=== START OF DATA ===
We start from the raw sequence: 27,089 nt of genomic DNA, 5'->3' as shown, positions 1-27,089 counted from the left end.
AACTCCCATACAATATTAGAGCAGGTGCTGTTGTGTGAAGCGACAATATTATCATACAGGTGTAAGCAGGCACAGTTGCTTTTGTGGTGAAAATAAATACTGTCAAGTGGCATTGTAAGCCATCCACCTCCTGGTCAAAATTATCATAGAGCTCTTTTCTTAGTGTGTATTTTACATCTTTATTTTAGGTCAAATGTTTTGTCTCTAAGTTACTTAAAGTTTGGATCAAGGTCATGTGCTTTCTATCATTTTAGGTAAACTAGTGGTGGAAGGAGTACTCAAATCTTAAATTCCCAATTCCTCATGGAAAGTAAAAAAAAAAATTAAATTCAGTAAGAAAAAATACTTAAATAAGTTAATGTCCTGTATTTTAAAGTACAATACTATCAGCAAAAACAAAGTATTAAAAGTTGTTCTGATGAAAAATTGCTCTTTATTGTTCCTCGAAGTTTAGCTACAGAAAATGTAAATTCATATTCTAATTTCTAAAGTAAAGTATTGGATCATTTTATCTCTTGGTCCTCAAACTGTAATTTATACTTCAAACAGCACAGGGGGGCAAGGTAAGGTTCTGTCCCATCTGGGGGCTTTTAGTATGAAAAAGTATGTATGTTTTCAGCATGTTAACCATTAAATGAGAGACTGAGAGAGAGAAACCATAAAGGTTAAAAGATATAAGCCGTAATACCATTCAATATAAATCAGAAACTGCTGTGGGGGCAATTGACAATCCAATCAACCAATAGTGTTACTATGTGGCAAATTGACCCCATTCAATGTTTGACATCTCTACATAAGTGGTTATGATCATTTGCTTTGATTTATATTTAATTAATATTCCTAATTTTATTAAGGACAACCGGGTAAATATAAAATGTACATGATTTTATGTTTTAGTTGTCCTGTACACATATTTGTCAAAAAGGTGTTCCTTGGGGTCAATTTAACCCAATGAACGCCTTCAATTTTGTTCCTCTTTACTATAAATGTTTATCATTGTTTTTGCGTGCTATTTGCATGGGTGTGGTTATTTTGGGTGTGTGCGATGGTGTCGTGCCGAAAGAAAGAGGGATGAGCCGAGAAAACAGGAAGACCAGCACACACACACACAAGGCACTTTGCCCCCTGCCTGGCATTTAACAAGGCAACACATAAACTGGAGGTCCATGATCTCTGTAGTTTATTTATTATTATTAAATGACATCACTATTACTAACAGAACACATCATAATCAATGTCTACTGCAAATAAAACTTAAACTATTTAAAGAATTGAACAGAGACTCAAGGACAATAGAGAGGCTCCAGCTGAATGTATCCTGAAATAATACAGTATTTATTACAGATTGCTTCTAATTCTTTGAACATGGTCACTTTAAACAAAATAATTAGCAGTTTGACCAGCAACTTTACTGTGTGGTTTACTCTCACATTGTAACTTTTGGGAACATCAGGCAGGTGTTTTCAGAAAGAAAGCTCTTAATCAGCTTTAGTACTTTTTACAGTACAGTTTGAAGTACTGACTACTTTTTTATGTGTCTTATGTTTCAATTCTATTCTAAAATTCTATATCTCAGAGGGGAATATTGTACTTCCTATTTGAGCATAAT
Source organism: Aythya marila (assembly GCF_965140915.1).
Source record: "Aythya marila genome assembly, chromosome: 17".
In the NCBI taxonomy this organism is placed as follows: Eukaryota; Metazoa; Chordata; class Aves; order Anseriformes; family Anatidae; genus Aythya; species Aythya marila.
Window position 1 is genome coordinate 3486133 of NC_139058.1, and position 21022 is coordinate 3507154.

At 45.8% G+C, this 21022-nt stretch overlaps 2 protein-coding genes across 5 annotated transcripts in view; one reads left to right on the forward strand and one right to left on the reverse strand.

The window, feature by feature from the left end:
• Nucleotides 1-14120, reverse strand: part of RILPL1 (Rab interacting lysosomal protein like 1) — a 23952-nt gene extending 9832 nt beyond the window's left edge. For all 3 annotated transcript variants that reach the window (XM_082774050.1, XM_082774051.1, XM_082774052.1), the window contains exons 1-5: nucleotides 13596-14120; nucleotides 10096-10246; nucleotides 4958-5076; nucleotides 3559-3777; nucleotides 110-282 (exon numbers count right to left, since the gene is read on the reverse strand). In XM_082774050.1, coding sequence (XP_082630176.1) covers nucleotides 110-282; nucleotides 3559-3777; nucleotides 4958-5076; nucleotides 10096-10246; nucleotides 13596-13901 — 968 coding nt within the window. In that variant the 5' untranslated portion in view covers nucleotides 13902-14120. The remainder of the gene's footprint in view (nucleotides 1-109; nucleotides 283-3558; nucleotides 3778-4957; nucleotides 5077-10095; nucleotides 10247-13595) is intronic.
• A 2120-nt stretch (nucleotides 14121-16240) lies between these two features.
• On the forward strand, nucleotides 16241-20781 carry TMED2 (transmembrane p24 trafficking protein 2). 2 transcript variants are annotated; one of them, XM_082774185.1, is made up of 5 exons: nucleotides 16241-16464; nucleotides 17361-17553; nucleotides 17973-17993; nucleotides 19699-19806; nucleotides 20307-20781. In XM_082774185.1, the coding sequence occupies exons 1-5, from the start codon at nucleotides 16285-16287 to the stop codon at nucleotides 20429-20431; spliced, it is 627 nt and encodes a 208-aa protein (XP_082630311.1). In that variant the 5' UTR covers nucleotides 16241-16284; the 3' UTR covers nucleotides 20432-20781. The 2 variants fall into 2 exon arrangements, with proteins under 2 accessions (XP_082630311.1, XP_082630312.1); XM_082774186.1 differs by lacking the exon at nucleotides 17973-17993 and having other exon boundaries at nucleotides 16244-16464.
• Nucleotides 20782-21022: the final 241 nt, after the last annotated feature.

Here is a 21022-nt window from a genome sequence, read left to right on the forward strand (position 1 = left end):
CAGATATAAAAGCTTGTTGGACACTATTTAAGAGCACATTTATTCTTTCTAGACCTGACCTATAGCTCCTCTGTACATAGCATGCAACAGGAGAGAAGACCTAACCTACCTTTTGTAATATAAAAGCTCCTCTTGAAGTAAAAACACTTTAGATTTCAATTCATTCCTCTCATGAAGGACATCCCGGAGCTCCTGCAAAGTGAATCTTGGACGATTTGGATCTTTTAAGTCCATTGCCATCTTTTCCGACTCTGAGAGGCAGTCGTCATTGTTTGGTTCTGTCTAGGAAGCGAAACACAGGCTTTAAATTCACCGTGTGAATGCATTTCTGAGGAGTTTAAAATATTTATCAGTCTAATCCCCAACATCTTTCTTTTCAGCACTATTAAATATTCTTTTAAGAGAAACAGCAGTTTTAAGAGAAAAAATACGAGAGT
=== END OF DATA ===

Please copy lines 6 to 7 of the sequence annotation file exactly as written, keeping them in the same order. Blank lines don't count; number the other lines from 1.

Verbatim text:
Window position 1 is genome coordinate 3486133 of NC_139058.1, and position 21022 is coordinate 3507154.

At 45.8% G+C, this 21022-nt stretch overlaps 2 protein-coding genes across 5 annotated transcripts in view; one reads left to right on the forward strand and one right to left on the reverse strand.